Note: The GraphicsPath class is a member of System.Drawing.Drawing2D. Make sure to import that namespace or reference the class by its fully qualified name.

Graphics Quality
At this point it is important to discuss the quality of the graphics you render. When you draw vertical and horizontal lines, quality is not a big concern because GDI+ draws lines simply by setting the colors of pixels that are all lined up in a row. When you draw lines at an angle (or curves), things get a bit more tricky. The pixels on your monitor do not correlate with the pixels that should be set based on the mathematical calculation of the drawn line. So the rendering system needs to decide what pixels to use and which ones to leave out. This process is known as aliasing.

Aliasing leads to poor looking drawings—you can clearly see a "step" or "jagged" effect. One solution to this problem is a technique known as anti-aliasing. Using this technique, the rendering engine uses different color variations for pixels that should only be partially included, leading to a much smoother appearance to the human eye.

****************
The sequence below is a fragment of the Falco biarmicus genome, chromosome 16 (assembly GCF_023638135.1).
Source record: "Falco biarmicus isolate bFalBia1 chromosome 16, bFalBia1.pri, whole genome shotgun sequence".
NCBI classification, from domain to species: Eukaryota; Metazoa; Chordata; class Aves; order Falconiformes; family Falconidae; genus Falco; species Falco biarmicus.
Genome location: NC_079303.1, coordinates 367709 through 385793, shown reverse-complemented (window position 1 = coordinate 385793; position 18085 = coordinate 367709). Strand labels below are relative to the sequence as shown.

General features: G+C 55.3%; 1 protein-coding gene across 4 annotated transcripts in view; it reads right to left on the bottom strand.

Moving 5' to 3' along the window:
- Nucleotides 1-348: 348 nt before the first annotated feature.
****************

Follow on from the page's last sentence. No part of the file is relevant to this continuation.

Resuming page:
You can tell GDI+ how you would like it to optimize a drawing. Consider the following code for instance:

   Dim oPen As New Pen(Color.Blue, 3)
   g.SmoothingMode = _  SmoothingMode.HighSpeed
   g.DrawBezier(oPen, _  10, 10, 90, 90, 10, 90, 90, 180)
   g.SmoothingMode = _  SmoothingMode.AntiAlias
   g.DrawBezier(oPen, _  50, 10, 130, 90, 50, 90, 130, 180)
   g.SmoothingMode = _  SmoothingMode.HighQuality
   g.DrawBezier(oPen, _  90, 10, 170, 90, 90, 90, 170, 180)